This book is an important publishing venture on the part of Presbyterian and Reformed Publishing, for it makes available a large number of writings of a notable theologian which had previously been difficult to obtain. Gerhardus Vos was born in the Netherlands, but received a considerable amount of his training in the Christian Reformed Church, However, at about the age of 30, Vos accepted an appointment to the newly created chair of Biblical Theology in Princeton Theological Seminary where he served for 39 years until his retirement. Although he is mistakenly called sometimes “The Father of Biblical Theology,” his work in this field has greatly influenced theological development in our day.
The book is divided into four parts: major biblical and theological studies; shorter biblical studies; addresses; book reviews. In addition, it contains also a biography of Vos and a bibliography of his writings. Because of the wide variety of writings found in the book, it is difficult to give a thorough review. Some of the material presented here is undoubtedly far more important than other material. In the first section, the chapter, “The Idea of Biblical Theology as a Science and as a Theological Discipline” was particularly interesting. It contains the inaugural address which Vos delivered as Professor of Biblical Theology at Princeton. In it Vos develops his conception of Biblical Theology in distinction from Systematic Theology. Perhaps a quote from this chapter would be of interest.
The specific character of Biblical Theology lies in this, that it discusses both the form and contents of revelation from the point of view of the revealing activity of God Himself. In other words, it deals with revelation in the active sense, as an act of God, and tries to understand and trace and describe this act, so far as this is possible to man and does not elude our finite observation. In Biblical Theology both the form and contents of revelation are considered as parts and products of a divine work. In Systematic Theology these same contents of revelation appear, but not under the aspect of the stages of a divine work; rather as the material for a human work of classifying and systematizing according to logical principles.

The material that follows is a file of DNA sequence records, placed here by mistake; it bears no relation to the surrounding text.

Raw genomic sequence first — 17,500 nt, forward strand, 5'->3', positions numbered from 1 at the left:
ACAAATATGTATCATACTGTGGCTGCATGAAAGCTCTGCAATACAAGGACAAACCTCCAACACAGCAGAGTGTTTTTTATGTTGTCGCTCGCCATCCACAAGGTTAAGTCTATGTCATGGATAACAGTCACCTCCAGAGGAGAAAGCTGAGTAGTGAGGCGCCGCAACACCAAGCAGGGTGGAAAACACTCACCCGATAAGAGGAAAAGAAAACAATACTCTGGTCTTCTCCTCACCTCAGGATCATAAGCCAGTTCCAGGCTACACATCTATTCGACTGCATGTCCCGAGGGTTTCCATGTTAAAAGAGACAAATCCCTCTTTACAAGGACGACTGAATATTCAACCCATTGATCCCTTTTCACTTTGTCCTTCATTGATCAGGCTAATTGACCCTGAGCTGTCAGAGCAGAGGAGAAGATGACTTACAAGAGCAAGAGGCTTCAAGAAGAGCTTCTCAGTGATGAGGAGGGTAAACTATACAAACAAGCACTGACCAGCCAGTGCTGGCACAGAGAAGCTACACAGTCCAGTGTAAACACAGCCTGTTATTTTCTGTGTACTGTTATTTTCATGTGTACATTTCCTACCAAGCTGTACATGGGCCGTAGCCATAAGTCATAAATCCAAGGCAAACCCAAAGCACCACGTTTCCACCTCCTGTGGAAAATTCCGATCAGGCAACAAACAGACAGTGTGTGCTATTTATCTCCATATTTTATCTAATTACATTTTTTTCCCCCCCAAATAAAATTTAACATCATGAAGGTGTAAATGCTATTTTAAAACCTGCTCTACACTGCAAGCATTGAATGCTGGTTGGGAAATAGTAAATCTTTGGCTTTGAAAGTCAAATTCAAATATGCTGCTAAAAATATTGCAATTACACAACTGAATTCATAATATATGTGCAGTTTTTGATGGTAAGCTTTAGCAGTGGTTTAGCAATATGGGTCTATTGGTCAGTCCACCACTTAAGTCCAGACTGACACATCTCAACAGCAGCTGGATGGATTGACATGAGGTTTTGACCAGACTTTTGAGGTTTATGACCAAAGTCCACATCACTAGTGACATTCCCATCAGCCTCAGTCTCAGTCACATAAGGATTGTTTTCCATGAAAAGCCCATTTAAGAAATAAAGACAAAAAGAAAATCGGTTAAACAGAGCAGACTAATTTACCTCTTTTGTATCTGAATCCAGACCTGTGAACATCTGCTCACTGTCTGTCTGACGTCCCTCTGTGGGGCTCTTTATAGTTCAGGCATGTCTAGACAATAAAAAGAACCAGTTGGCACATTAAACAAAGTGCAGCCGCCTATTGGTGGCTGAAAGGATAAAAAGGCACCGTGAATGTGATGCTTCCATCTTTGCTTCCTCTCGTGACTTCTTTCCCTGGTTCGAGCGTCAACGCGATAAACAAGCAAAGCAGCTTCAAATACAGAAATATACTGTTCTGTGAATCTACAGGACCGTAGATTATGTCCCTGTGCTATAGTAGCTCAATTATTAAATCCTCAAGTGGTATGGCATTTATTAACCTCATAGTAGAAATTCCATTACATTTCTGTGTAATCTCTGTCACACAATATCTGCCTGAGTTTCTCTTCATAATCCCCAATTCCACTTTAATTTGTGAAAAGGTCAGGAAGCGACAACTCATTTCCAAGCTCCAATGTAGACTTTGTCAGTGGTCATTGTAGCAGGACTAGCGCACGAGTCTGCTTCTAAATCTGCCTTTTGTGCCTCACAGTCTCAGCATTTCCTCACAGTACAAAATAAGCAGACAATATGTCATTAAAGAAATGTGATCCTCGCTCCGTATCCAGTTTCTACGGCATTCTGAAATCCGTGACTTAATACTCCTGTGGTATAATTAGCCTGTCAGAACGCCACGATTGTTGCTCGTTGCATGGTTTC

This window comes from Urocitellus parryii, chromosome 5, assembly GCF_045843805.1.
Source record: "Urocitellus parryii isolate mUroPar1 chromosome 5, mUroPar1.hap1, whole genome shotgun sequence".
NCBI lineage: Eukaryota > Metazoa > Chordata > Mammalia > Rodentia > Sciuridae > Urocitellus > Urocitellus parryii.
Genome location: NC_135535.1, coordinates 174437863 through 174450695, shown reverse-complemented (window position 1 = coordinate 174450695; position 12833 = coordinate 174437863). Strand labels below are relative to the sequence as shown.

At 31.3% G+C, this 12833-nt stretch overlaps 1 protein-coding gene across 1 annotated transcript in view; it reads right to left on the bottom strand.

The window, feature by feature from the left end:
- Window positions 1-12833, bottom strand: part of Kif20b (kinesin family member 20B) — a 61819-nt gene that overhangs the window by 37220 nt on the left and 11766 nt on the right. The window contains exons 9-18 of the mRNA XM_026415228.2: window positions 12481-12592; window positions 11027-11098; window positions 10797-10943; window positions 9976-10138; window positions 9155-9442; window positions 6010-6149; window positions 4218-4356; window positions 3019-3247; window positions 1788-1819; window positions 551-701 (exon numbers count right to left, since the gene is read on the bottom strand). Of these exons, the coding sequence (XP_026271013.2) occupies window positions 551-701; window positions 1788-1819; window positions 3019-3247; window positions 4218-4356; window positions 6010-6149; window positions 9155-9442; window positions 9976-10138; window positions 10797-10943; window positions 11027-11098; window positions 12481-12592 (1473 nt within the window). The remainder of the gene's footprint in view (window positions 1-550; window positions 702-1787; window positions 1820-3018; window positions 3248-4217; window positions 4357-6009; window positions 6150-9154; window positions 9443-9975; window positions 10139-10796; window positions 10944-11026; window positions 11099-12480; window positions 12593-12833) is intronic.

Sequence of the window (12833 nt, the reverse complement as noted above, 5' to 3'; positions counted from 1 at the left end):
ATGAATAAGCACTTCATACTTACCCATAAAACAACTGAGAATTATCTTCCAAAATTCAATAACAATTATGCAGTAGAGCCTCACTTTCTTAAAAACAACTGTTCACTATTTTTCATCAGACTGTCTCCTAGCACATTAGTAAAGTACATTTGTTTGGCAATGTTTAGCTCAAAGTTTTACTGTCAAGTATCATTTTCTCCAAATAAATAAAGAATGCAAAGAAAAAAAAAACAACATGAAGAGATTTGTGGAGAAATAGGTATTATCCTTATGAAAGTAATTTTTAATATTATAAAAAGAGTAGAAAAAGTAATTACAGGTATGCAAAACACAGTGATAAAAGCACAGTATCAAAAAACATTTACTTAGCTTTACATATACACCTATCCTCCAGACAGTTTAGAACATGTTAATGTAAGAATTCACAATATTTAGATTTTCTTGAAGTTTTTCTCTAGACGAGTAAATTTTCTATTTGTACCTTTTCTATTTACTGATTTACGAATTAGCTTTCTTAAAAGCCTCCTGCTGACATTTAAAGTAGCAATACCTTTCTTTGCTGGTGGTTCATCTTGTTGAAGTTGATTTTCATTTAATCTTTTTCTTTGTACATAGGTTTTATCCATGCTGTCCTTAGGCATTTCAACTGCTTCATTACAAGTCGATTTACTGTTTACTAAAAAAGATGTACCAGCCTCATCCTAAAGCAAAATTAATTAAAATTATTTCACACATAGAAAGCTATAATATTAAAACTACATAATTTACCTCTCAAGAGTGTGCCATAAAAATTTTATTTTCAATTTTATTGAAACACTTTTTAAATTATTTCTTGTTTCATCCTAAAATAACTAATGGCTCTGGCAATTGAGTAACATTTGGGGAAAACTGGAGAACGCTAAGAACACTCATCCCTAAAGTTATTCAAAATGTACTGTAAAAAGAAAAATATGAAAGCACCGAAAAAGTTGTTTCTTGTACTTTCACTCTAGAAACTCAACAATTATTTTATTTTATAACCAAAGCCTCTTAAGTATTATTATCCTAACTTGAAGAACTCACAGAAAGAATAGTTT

Biblical Theology applies no other method of grouping and arranging these contents than is given in the divine economy of revelation itself (pp. 6, 7). Biblical Theology, rightly defined, is nothing else than the exhibition of the organic progress of supernatural revelation in its historic continuity and multiformity (p. 15).
It is not our purpose to get involved in this review in a discussion of the relative merits of Biblical Theology over against Systematic Theology. The controversy is not new. It was at bottom the controversy which raged in the Netherlands already in the 16th and 17th centuries between the followers of Cocceius and Voetius, the former of whom can more rightly be called the father of Biblical Theology. It is interesting also that, in that controversy, the Cocceian Party repeatedly accused the Voetians of scholastic theology, while the followers of Voetius accused the Cocceian Party of Dispensationalism. And both were ofterrcorrect in their criticism. And, while the defenders of Systematic Theology really won out in Reformed Theology, more recent years have seen a resurgence of Biblical Theology in both Reformed and Presbyterian circles. The question is interesting and important, and a reading of Vos is essential to understand what Biblical Theology is really all about. Vos not only defines it in the chapter quoted above, but also shows how it works out in subsequent chapters. While both methods of theologizing undoubtedly have their weaknesses (simply because theology has to do with the revelation of God in Jesus Christ) it nevertheless seems to me that the dangers of Biblical Theology are real and all but impossible to overcome; that, therefore, the approach of Systematic Theology is the preferable one.
But this is not intended to leave the impression that there are not other important writings in this book which deal with different questions. Also in the first section there are two very important and thought-provoking articles on the doctrine of the covenant. The first is on, “Hebrews, the Epistle of the Diatheke.” The latter word, which may be strange to most readers, is the Greek word for “covenant”—at least it is usually translated this way in the book of Hebrews and throughout the New Testament. But on occasion it is translated, “testament.” And this is what the article is all about. It is excellent.
The second chapter will be of interest to many of our readers. It is on, “The Doctrine of the Covenant in Reformed Theology.” While necessarily somewhat brief, it gives the reader a bird’s-eye view of the history of this doctrine in continental theology.